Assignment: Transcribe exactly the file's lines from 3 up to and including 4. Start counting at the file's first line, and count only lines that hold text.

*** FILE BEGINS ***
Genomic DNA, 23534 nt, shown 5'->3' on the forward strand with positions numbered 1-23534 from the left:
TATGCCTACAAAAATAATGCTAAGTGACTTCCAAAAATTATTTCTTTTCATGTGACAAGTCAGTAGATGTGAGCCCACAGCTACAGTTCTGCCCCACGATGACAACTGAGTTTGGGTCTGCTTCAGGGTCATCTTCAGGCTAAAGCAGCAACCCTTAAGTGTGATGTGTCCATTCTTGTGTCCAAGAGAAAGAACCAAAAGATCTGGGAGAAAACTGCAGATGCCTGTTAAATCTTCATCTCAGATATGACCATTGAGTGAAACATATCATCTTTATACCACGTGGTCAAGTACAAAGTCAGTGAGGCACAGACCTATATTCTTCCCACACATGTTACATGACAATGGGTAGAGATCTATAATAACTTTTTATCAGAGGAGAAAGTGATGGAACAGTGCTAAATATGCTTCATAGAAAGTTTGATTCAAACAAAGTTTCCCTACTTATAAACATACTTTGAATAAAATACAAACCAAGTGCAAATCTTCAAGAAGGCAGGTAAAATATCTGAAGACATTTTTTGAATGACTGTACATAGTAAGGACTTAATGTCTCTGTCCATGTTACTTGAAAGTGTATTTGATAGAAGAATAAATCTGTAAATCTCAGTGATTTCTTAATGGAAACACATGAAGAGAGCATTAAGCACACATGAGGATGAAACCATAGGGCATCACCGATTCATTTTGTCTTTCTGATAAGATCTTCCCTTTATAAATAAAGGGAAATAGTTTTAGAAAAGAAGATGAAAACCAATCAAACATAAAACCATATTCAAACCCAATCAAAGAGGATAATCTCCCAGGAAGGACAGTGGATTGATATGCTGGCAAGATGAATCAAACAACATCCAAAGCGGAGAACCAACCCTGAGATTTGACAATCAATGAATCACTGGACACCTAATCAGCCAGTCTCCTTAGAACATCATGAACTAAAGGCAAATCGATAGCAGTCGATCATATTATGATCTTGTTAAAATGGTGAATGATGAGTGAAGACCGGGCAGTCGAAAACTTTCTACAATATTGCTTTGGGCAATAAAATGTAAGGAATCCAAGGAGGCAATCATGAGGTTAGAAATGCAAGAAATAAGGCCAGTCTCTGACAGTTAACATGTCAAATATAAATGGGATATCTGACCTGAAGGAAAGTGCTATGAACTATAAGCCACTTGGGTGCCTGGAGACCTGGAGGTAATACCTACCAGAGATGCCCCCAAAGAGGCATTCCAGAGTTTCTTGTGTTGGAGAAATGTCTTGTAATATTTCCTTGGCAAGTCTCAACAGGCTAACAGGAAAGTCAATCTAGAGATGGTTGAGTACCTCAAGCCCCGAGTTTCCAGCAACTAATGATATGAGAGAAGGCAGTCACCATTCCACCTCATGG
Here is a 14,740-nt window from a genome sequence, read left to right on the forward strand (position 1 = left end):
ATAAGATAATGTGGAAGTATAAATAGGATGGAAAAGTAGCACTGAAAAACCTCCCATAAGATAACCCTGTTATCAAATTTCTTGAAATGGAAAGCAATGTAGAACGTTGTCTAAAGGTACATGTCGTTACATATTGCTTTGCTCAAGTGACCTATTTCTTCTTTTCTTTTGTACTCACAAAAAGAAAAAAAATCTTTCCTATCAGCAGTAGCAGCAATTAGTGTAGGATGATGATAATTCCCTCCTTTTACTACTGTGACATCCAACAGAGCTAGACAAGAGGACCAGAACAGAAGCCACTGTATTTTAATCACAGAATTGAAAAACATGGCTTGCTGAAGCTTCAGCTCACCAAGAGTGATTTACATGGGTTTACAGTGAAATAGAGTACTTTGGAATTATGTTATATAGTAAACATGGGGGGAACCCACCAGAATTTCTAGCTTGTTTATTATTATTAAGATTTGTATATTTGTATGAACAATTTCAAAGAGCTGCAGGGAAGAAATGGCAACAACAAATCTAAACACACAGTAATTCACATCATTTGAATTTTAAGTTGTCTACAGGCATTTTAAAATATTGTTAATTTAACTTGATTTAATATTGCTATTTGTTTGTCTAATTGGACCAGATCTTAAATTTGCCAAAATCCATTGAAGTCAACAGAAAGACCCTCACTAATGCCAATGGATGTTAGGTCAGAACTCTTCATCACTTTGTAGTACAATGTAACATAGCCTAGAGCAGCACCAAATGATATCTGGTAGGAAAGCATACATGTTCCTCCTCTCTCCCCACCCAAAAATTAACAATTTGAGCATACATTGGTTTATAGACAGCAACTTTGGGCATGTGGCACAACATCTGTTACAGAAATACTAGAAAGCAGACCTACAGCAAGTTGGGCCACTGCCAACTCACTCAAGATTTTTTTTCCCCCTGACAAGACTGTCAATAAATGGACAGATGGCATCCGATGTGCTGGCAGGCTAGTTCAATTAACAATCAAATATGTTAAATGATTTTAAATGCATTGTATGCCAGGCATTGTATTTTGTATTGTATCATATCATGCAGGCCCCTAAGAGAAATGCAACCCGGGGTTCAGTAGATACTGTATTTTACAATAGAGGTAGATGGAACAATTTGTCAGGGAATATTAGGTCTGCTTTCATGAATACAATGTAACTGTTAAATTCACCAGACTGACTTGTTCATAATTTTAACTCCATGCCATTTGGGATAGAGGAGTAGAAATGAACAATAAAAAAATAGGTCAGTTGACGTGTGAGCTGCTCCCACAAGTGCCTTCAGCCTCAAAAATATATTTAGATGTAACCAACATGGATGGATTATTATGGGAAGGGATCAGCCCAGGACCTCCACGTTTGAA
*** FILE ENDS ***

Here is a 14,740-nt window from a genome sequence, read left to right on the forward strand (position 1 = left end):
ATAAGATAATGTGGAAGTATAAATAGGATGGAAAAGTAGCACTGAAAAACCTCCCATAAGATAACCCTGTTATCAAATTTCTTGAAATGGAAAGCAATGTAGAACGTTGTCTAAAGGTACATGTCGTTACATATTGCTTTGCTCAAGTGACCTATTTCTTCTTTTCTTTTGTACTCACAAAAAGAAAAAAAATCTTTCCTATCAGCAGTAGCAGCAATTAGTGTAGGATGATGATAATTCCCTCCTTTTACTACTGTGACATCCAACAGAGCTAGACAAGAGGACCAGAACAGAAGCCACTGTATTTTAATCACAGAATTGAAAAACATGGCTTGCTGAAGCTTCAGCTCACCAAGAGTGATTTACATGGGTTTACAGTGAAATAGAGTACTTTGGAATTATGTTATATAGTAAACATGGGGGGAACCCACCAGAATTTCTAGCTTGTTTATTATTATTAAGATTTGTATATTTGTATGAACAATTTCAAAGAGCTGCAGGGAAGAAATGGCAACAACAAATCTAAACACACAGTAATTCACATCATTTGAATTTTAAGTTGTCTACAGGCATTTTAAAATATTGTTAATTTAACTTGATTTAATATTGCTATTTGTTTGTCTAATTGGACCAGATCTTAAATTTGCCAAAATCCATTGAAGTCAACAGAAAGACCCTCACTAATGCCAATGGATGTTAGGTCAGAACTCTTCATCACTTTGTAGTACAATGTAACATAGCCTAGAGCAGCACCAAATGATATCTGGTAGGAAAGCATACATGTTCCTCCTCTCTCCCCACCCAAAAATTAACAATTTGAGCATACATTGGTTTATAGACAGCAACTTTGGGCATGTGGCACAACATCTGTTACAGAAATACTAGAAAGCAGACCTACAGCAAGTTGGGCCACTGCCAACTCACTCAAGATTTTTTTTCCCCCTGACAAGACTGTCAATAAATGGACAGATGGCATCCGATGTGCTGGCAGGCTAGTTCAATTAACAATCAAATATGTTAAATGATTTTAAATGCATTGTATGCCAGGCATTGTATTTTGTATTGTATCATATCATGCAGGCCCCTAAGAGAAATGCAACCCGGGGTTCAGTAGATACTGTATTTTACAATAGAGGTAGATGGAACAATTTGTCAGGGAATATTAGGTCTGCTTTCATGAATACAATGTAACTGTTAAATTCACCAGACTGACTTGTTCATAATTTTAACTCCATGCCATTTGGGATAGAGGAGTAGAAATGAACAATAAAAAAATAGGTCAGTTGACGTGTGAGCTGCTCCCACAAGTGCCTTCAGCCTCAAAAATATATTTAGATGTAACCAACATGGATGGATTATTATGGGAAGGGATCAGCCCAGGACCTCCACGTTTGAA